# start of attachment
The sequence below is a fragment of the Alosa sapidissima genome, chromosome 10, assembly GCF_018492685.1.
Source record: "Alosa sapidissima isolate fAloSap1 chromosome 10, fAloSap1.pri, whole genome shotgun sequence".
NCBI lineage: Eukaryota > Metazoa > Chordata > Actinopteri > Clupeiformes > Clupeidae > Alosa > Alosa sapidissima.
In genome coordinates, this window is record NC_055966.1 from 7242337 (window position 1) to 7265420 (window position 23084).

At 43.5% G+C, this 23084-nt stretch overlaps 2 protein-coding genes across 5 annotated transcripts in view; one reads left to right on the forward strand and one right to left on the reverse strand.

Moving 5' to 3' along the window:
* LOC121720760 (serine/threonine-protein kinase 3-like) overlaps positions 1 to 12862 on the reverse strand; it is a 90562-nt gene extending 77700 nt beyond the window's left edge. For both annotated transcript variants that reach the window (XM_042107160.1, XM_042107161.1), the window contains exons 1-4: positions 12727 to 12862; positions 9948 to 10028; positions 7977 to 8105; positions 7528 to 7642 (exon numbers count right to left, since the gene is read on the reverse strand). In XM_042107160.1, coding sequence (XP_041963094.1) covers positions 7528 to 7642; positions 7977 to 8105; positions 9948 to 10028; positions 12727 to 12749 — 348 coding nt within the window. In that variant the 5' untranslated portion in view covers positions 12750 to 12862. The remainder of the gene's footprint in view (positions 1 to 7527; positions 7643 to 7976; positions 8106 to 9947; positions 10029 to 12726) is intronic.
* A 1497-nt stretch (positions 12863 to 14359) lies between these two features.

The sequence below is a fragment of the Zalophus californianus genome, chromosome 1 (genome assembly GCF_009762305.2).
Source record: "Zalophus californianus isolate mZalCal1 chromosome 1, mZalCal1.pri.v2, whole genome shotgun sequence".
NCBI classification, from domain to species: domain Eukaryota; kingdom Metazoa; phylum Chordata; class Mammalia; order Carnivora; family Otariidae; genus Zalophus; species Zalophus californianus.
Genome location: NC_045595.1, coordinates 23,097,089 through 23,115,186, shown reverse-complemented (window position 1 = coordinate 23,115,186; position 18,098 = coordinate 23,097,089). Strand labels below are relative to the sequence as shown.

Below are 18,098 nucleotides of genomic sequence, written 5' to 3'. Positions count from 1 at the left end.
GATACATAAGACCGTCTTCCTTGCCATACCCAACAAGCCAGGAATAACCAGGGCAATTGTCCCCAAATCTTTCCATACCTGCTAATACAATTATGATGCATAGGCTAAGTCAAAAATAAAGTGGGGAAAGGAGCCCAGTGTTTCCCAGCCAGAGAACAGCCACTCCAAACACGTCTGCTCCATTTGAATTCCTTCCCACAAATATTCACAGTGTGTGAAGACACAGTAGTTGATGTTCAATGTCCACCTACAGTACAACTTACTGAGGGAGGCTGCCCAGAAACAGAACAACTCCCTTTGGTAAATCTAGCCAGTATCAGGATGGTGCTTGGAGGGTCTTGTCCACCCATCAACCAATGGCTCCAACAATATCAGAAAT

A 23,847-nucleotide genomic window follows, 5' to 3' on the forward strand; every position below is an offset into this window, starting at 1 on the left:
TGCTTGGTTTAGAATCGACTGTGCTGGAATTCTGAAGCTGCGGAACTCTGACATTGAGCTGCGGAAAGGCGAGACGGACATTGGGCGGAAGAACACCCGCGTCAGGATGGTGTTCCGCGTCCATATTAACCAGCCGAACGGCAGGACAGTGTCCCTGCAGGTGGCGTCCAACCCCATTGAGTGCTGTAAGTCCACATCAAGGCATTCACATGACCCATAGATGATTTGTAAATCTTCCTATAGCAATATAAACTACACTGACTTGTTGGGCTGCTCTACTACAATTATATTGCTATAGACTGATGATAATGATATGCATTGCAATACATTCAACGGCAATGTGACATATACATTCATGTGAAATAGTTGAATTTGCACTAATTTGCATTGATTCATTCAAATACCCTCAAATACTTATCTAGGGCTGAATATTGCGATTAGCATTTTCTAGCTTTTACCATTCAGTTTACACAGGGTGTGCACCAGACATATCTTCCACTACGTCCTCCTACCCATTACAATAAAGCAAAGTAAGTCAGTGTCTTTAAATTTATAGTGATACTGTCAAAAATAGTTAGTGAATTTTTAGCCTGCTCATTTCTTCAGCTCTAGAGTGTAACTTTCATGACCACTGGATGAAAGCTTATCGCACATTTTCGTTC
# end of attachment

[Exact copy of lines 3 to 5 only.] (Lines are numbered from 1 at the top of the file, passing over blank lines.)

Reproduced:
NCBI lineage: Eukaryota > Metazoa > Chordata > Actinopteri > Clupeiformes > Clupeidae > Alosa > Alosa sapidissima.
In genome coordinates, this window is record NC_055966.1 from 7242337 (window position 1) to 7265420 (window position 23084).

At 43.5% G+C, this 23084-nt stretch overlaps 2 protein-coding genes across 5 annotated transcripts in view; one reads left to right on the forward strand and one right to left on the reverse strand.